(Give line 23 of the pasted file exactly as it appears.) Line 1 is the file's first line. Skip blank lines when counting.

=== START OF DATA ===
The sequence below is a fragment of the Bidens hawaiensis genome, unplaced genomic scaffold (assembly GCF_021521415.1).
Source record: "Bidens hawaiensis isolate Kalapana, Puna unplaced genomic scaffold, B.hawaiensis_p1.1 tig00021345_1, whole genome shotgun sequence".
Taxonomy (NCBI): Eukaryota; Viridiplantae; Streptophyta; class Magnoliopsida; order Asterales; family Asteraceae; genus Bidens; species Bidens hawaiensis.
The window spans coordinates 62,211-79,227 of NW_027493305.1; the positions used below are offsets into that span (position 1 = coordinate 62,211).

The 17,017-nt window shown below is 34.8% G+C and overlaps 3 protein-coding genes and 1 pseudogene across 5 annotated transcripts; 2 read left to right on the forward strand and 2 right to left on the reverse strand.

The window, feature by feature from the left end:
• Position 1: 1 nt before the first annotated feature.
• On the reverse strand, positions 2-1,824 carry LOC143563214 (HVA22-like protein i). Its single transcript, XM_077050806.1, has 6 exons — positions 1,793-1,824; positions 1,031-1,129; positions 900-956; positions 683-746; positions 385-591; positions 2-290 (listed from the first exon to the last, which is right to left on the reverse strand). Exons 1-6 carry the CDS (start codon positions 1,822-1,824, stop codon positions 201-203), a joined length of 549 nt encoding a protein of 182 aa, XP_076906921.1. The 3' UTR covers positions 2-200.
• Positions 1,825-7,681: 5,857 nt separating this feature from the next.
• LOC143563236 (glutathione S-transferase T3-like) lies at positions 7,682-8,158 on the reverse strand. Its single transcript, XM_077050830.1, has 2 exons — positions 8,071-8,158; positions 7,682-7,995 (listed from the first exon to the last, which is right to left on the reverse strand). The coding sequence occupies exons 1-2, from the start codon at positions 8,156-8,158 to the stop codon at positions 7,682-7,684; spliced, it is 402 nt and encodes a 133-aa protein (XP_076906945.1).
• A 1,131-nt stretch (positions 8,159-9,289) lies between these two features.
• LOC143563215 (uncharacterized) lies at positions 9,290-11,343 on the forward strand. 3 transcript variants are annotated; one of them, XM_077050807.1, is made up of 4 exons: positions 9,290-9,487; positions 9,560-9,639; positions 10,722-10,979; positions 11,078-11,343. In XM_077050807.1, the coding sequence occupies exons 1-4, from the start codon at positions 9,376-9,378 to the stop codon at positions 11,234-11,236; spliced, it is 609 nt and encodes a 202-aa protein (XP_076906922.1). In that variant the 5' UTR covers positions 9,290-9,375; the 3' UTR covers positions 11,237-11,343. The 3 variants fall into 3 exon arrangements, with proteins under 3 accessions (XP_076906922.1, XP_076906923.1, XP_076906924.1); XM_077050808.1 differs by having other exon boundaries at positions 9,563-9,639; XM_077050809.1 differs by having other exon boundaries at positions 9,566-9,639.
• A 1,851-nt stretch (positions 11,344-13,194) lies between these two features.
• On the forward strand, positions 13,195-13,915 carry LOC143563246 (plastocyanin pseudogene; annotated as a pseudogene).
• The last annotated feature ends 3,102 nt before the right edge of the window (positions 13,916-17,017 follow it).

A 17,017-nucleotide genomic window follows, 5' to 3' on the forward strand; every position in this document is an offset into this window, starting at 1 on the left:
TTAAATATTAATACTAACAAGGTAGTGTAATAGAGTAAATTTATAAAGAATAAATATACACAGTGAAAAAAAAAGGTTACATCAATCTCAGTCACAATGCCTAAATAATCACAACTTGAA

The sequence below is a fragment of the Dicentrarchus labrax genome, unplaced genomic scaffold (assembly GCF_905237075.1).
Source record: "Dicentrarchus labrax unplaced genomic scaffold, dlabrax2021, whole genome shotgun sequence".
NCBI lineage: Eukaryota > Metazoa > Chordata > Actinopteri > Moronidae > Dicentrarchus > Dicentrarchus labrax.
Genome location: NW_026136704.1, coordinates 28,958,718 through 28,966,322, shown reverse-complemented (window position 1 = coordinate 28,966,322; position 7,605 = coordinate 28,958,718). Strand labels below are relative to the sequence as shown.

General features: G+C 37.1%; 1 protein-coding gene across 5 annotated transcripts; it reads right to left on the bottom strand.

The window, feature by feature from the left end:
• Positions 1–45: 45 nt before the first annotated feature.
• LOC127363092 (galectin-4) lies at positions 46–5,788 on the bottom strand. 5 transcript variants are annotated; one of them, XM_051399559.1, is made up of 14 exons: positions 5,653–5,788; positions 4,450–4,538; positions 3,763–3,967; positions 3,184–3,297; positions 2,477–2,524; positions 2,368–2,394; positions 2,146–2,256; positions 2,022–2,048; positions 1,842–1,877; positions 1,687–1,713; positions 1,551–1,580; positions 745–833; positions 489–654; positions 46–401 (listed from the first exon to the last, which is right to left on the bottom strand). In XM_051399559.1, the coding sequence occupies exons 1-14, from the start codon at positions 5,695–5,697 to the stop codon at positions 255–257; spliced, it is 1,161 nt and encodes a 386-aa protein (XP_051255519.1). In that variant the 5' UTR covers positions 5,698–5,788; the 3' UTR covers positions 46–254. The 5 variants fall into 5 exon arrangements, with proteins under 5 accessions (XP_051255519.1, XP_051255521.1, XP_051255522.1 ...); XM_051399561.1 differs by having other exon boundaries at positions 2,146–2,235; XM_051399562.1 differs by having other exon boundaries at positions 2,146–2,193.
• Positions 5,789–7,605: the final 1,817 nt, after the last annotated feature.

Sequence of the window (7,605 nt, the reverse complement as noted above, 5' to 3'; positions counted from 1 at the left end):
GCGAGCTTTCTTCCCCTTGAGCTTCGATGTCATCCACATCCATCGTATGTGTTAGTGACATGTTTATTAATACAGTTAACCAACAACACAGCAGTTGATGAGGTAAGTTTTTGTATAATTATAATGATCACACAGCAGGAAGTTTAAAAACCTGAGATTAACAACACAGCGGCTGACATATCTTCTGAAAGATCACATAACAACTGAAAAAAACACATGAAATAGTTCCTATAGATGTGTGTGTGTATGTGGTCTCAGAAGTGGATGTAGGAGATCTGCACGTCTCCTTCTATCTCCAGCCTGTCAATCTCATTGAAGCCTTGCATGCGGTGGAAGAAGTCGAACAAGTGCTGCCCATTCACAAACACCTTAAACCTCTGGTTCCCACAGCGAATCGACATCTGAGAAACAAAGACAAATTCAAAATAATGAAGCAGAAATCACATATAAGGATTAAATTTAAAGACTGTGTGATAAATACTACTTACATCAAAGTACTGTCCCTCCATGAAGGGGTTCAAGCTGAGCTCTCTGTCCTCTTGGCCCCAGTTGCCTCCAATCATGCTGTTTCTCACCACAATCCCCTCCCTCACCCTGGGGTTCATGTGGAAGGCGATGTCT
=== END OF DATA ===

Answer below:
The window, feature by feature from the left end: